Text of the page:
When a brand-name automotive factory comes to town, it’s usually celebrated as a once-in-a-lifetime deal that can reshape a local economy for years to come.
Carmakers typically lead the parade.
Not at Daimler AG. The German company strained to temper expectations in 2005, when it announced it would start assembling Sprinter cargo vans at a big plant it just happened to own in North Charleston. Executives that day quickly dismissed speculation about suppliers and other spin-off firms setting up shop in the region. They steered clear of heady job promises.
Seven years later, they’re staying the course, not wanting to get too far ahead of themselves.
That’s not to say Daimler is disappointed with its relatively modest North Charleston outpost, a one-shift operation with about 100 workers on the payroll. In fact, the future appears to be quite bright for Daimler Vans Manufacturing LLC on Palmetto Commerce Parkway.
“A big, important part of our growth strategy is our van business here in the United States,” said Claus Tritt, general manager of the commercial van unit at Daimler-owned Mercedes-Benz USA.
Daimler’s reticence about tooting its horn about the Sprinter factory could stem from the tortuous route it took before arriving in North Charleston.
The journey started with Project Bluebell, the code name assigned to a $754 million Sprinter plant that was to employ several thousand workers. The deal first surfaced in April 2000, but it was quickly shelved.
Bluebell reared its head again in 2002. Savannah, which also was vying for the auto jobs, turned on the charm and even paid $25 million for the land. But when the automaker’s board took up the matter, Daimler — then DaimlerChrysler — had just posted a big loss. It killed the Georgia expansion, blaming poor global economic conditions.
The deal was resurrected yet again in 2004 when executives told state officials that sales of the boxy, fuel-efficient vans were going extremely well. They also re-emphasized their goal of assembling the vehicles closer to their growing customer base in North America.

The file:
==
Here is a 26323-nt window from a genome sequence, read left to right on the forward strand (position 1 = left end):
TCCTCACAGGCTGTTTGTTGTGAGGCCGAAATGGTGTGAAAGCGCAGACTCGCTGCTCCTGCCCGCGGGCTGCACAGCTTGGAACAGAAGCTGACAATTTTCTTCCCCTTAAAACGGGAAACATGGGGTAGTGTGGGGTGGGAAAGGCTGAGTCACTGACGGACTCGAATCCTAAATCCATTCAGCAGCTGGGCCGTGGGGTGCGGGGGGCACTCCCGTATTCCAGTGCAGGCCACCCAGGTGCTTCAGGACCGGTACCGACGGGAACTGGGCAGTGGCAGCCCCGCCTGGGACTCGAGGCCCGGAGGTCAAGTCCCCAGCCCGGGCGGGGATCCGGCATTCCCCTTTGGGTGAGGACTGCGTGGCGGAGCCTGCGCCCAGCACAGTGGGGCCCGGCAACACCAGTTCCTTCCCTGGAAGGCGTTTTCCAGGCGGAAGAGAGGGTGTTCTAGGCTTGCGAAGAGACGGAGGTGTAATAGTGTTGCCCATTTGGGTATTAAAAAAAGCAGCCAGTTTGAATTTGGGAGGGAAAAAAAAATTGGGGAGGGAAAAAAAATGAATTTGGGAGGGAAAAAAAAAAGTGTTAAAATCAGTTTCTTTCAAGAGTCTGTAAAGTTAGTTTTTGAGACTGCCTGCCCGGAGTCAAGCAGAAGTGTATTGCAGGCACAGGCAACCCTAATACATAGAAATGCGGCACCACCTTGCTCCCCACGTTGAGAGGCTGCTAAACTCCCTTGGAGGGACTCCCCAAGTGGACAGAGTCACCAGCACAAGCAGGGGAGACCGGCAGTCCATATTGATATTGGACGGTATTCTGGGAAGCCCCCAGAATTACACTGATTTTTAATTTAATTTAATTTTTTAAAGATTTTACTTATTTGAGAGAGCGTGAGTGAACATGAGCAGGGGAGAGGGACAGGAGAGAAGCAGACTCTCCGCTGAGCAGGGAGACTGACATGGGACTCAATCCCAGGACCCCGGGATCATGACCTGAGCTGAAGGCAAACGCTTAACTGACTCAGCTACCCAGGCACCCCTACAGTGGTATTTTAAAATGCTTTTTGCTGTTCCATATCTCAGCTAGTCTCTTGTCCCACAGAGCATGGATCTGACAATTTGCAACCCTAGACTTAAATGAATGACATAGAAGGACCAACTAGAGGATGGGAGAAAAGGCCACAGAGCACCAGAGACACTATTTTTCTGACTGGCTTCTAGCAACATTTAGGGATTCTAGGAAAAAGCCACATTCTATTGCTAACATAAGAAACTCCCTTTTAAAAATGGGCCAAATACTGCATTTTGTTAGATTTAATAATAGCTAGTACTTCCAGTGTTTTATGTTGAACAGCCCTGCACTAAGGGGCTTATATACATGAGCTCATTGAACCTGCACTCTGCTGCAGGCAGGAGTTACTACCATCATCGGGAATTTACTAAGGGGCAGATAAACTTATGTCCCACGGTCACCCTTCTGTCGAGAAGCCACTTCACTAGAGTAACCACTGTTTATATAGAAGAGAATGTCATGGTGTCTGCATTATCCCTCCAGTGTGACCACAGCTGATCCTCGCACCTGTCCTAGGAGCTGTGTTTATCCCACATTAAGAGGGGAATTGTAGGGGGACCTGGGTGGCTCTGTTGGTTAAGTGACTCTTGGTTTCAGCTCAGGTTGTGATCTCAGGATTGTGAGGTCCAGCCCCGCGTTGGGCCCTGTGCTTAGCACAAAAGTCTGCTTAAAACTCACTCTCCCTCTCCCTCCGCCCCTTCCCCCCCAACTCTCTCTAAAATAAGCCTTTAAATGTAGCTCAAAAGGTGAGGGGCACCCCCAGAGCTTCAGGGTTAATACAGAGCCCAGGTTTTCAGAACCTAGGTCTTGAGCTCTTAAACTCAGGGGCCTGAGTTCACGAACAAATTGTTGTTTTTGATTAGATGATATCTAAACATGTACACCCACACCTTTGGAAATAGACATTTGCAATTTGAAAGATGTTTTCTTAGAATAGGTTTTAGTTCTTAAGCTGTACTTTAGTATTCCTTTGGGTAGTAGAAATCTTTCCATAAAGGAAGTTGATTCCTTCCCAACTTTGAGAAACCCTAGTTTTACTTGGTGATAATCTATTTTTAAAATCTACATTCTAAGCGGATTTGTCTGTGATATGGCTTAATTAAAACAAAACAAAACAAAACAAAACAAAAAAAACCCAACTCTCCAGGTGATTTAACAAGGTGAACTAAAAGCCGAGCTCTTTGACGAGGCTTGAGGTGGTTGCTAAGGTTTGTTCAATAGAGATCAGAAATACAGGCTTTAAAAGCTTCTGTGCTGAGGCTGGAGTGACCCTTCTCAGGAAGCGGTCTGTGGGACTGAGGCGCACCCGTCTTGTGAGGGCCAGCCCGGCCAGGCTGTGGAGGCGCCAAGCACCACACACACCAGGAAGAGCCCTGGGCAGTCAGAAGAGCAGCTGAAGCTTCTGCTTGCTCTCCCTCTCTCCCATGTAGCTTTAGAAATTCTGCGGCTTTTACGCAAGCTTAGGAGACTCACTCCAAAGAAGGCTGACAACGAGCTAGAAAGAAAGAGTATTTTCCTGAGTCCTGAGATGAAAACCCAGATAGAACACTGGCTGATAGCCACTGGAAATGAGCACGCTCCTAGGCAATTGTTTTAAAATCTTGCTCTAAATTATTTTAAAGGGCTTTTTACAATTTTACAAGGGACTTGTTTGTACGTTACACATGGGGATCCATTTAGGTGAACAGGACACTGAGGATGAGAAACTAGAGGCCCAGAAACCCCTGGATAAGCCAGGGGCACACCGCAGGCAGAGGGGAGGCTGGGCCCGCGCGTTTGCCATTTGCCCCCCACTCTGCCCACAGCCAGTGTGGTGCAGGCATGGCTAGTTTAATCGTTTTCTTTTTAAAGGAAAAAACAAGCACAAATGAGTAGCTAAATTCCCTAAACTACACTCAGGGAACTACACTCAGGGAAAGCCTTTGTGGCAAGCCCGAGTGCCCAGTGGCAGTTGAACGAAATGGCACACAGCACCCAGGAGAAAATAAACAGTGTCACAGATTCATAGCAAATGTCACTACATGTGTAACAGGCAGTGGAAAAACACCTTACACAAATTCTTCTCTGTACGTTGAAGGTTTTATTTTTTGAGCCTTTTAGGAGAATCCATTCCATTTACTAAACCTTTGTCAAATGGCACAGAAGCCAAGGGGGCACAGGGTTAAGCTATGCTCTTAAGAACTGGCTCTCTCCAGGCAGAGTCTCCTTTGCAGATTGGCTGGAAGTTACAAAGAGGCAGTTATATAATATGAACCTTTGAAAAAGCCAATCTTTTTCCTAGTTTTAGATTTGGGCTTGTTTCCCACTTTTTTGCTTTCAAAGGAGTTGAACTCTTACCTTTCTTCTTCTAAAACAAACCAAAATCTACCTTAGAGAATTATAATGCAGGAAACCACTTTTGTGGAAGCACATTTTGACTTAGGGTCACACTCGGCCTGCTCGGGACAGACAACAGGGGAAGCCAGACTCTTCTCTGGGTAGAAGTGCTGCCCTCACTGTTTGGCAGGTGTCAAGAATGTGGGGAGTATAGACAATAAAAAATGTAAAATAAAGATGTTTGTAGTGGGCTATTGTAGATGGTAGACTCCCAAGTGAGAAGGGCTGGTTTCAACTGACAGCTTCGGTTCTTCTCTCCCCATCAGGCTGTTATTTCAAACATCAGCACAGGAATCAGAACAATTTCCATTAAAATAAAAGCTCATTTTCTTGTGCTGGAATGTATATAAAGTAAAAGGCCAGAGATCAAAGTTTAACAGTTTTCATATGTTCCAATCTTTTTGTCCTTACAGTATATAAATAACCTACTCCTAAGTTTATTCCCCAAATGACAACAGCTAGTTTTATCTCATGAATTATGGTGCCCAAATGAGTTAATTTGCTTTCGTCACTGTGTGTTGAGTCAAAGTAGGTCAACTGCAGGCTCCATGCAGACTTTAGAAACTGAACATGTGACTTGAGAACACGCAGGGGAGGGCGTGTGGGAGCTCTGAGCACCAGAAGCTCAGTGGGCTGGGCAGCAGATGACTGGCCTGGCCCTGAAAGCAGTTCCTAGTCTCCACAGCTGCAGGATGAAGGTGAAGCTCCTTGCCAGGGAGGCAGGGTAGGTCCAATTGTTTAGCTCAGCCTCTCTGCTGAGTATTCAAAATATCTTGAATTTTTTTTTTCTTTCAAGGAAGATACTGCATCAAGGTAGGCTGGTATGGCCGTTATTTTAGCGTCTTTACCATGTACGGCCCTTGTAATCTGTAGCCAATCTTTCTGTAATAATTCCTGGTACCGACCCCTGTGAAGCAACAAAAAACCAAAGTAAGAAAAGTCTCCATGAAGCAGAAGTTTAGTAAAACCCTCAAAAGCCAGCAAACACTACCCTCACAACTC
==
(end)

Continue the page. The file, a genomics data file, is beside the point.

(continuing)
It just so happened that Daimler was preparing to unload American LaFrance, a firetruck manufacturer hat occupied a 460,000-square-foot factory in Palmetto Commerce Park. With that piece of the puzzle solved, suddenly, the economics of a U.S. production site began to make sense.
A dramatically scaled-back version of the original Bluebell deal was finalized in late 2005.
Daimler hit some bumps in the road as production started in North Charleston. At first, the company marketed the U.S.-made Sprinters under its Freightliner heavy-truck brand.
It then switched to the Dodge badge, which became pointless after Daimler cut ties with Chrysler. The mixed messages resulted in “turmoil” for the line during those early years, Tritt said.
That came to an end four years ago, when Sprinter joined the storied Mercedes-Benz family. The vans are starting to gain some serious momentum in America.
“I think the market is picking up,” Tritt said.
In 2010, Mercedes-Benz sold about 8,600 Sprinters in the U.S. The figure nearly doubled the following year, and it grew another 26 percent in 2012, when the North Charleston plant assembled more than 22,000 of the vehicles.
“It’s the heart of our operation,” Tritt said.
The New Jersey-based executive helped formally christen a new business partnership in North Charleston with Morgan Olson, which has been making and tricking out delivery trucks for more than 60 years in Michigan.
The company recently opened a 120-worker plant five miles down the road from Daimler to equip locally made Sprinters with shelving, racks and other custom options. The new location all but eliminates factory-to-factory transportation costs.
“This company needed a second act,” said John Poin-dexter, whose investment firm owns Morgan Olson. “It’ll need a third act and a fourth act, too. This is the second act.”
Poindexter said the versatility and popularity of the Sprinter holds “great promise for the future.” Gov. Nikki Haley quipped she was ready right then and there “to talk about Phase Three and Phase Four.”
Tritt, not wanting to raise expectations too high, preferred to focus on the here and now.
“I hear Phase Two. I hear Phase Three. I hear Phase Four. I think our target agreements are going up as we speak,” he joked.
Not wanting to rain on the parade, Tritt then added: “Whatever we can do to get to Phase Four or Phase Five, we definitely will do it.”
Contact John McDermott at 937-5572.